Thursday, December 08, 2005

A Tapestry of Lies

"[T]he majority of politicians, on the evidence available to us, are interested not in truth but in power and in the maintenance of that power. To maintain that power it is essential that people remain in ignorance, that they live in ignorance of the truth, even the truth of their own lives. What surrounds us therefore is a vast tapestry of lies, upon which we feed."
Harold Pinter, Nobel Lecture, Dec. 7, 2005
Even as Condoleeza Rice was offering European leaders tortured logic and outright lies, Harold Pinter, winner of this year's Nobel Prize for Literature, was delivering his acceptance speech in Stockholm. The speech is being characterized in Europe as "a searing attack" on the Bush administration's war and torture policies.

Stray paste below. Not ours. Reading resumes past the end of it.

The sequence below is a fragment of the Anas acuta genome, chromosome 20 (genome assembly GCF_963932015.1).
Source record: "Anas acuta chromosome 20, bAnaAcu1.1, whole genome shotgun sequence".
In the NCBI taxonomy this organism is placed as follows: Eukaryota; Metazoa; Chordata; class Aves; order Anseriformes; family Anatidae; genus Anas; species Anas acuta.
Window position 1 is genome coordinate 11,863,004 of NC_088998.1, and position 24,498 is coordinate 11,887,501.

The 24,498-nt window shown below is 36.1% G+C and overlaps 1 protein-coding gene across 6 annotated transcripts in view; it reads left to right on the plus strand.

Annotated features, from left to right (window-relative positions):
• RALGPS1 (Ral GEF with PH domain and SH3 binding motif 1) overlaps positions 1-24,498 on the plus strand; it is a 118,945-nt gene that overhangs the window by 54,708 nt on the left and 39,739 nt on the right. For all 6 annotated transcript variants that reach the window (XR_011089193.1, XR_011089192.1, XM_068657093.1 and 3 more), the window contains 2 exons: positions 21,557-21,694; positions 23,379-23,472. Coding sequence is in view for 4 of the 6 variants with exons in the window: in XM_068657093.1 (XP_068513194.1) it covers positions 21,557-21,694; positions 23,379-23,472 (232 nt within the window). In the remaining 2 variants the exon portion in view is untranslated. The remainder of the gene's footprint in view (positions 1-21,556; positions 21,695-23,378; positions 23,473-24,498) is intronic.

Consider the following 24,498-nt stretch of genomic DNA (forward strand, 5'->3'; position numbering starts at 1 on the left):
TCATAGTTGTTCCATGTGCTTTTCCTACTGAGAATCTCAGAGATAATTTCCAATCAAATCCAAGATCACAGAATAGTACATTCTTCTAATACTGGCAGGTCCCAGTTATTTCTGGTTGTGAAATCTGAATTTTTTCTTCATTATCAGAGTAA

Michael Billington sets the stage for us in the Guardian:
There was something oddly Beckettian about Harold Pinter's Nobel lecture ... which even now is blazing its way across the world's media. It was Beckettian in that Pinter sat in a wheelchair, with a rug over his knees and framed by an image of his younger self, delivering his sombre message: memories of Hamm in Beckett's Endgame came to mind. But if Pinter's frailty was occasionally visible, there was nothing ailing about his passionate and astonishing speech, which mixed moral vigour with forensic detail. In fact, the speech was all the more powerful because it was delivered in a husky, throaty rasp.
You can read or see and hear the entire speech by clicking here.

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